Dogs may sneeze in certain seasons because of some allergies or viruses, or it could be just an antic. Often, an excited dog would sneeze while playing, especially when the playtime is really getting exciting. Experts suggest that such sneezing is the dog’s way to bring down the stress.

If your dog sneezes only during playing time, then you must not worry about them. If their sneezing gets too much or there are blood traces in the sneezes, you must need to visit a vet to diagnose the real problem.

Common Reasons of Sneezing in Dogs

Playtime sneezes in dogs are nothing to worry about. However, your dog may be sneezing other times because of several other reasons, which might need immediate medical attention.

Something stuck in Nose

If you find your dog sneezing a lot suddenly with constantly pawing on his nose, check if something is stuck in his nose. It is possible that after a walk in the grass, a blade of the grass might get stuck in his nose. People also find an annoying hair strand, food particle, etc. in the noses of their dogs when such sudden sneezing spurts occur in their dogs. Barbed leaves of certain plants like foxtail can prove to be dangerous if stuck in your dog’s nose, mouth, eyes, or any other body part. You should seek immediate consultation from a vet in such cases.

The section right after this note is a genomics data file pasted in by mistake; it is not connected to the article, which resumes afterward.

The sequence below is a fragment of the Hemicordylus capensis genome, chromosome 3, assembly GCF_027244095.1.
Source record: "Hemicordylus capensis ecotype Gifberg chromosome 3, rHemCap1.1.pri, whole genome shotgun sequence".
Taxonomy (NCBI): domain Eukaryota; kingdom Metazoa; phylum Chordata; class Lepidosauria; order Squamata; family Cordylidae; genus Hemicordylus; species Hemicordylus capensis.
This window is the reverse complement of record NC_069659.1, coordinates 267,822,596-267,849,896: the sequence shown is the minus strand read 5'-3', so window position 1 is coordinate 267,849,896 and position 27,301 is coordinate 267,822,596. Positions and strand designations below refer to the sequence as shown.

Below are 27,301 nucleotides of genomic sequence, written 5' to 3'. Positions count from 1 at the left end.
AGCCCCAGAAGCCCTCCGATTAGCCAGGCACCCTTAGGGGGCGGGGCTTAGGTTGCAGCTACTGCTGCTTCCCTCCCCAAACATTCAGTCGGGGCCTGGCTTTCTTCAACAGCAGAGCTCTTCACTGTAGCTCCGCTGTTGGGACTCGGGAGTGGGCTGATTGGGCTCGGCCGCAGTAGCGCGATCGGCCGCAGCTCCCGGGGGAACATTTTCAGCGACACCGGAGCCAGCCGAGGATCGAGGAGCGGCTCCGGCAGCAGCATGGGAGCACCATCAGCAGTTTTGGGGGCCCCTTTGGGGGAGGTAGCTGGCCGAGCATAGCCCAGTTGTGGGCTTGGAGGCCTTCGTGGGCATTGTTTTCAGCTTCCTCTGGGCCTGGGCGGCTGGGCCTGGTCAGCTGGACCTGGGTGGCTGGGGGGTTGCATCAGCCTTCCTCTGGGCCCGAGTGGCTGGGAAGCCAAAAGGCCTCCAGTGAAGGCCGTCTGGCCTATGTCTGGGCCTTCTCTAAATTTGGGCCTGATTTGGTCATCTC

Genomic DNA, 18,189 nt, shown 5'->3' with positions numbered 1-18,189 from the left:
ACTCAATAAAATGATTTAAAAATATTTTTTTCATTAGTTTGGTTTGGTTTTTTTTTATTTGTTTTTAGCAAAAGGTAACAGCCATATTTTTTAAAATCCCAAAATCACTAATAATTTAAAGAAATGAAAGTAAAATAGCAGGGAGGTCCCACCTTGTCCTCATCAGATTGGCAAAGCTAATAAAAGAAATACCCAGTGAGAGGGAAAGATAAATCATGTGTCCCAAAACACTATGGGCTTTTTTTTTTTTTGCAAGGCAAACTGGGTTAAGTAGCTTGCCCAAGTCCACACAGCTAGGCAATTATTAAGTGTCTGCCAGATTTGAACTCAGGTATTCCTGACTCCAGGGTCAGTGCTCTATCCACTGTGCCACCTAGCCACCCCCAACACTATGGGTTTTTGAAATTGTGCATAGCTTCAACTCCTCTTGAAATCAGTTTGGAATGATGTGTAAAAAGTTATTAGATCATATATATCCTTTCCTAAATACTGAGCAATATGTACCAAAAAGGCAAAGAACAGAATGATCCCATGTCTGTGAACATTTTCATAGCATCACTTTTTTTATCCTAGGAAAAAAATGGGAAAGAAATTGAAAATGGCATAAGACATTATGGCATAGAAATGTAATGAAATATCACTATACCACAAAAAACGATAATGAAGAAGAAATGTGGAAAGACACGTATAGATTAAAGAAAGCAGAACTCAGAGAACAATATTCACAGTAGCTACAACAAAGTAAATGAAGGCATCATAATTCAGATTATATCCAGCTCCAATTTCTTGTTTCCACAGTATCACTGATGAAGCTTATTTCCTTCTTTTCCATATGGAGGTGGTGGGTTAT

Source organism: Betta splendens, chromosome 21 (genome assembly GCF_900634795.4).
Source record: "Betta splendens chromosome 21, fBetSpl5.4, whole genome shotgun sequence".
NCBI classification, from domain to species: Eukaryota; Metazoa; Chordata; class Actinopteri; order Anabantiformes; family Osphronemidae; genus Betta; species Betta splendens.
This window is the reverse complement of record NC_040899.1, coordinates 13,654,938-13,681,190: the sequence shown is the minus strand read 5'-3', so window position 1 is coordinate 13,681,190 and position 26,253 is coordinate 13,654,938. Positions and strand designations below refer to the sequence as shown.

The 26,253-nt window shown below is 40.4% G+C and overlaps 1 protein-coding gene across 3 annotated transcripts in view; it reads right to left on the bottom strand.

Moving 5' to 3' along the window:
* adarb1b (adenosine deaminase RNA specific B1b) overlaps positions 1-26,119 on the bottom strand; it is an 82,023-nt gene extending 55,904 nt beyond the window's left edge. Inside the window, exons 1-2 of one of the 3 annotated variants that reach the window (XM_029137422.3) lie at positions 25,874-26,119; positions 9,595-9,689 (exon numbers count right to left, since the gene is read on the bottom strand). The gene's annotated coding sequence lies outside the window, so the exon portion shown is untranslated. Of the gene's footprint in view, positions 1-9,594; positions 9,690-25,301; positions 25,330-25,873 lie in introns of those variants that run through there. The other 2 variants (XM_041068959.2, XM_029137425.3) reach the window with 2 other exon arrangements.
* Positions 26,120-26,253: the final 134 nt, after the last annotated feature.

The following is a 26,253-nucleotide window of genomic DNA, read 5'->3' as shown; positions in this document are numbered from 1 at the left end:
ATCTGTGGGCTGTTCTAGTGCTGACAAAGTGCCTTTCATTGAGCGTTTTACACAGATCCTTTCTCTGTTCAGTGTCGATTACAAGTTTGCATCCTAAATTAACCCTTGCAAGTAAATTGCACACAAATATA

Coughing or wheezing accompanied with itchiness and discharge from eyes or nose is a symptom of allergic reaction in dogs. Dogs may be allergic to certain foods, environmental particles, or parasites. A vet will effectively identify and treat the allergy in the dog.

Reverse Sneezing

Smaller dog breeds can more commonly experience reverse sneezing, which is the act of pulling in air with a loud honking kind of noise. In such an act, the dog may stand with his head forward and elbows apart right before reverse sneezing. It is mostly not a concern for the dog’s health if they sneeze in reverse.

When to Worry

If your dog is making choking sounds, unlike snorking sounds to reverse in a sneeze, and has breathing troubles, visit a vet immediately. If your dog also starts showing bluish gums in addition to these signs, it could be a tracheal collapse situation, more likely in smaller dog breeds.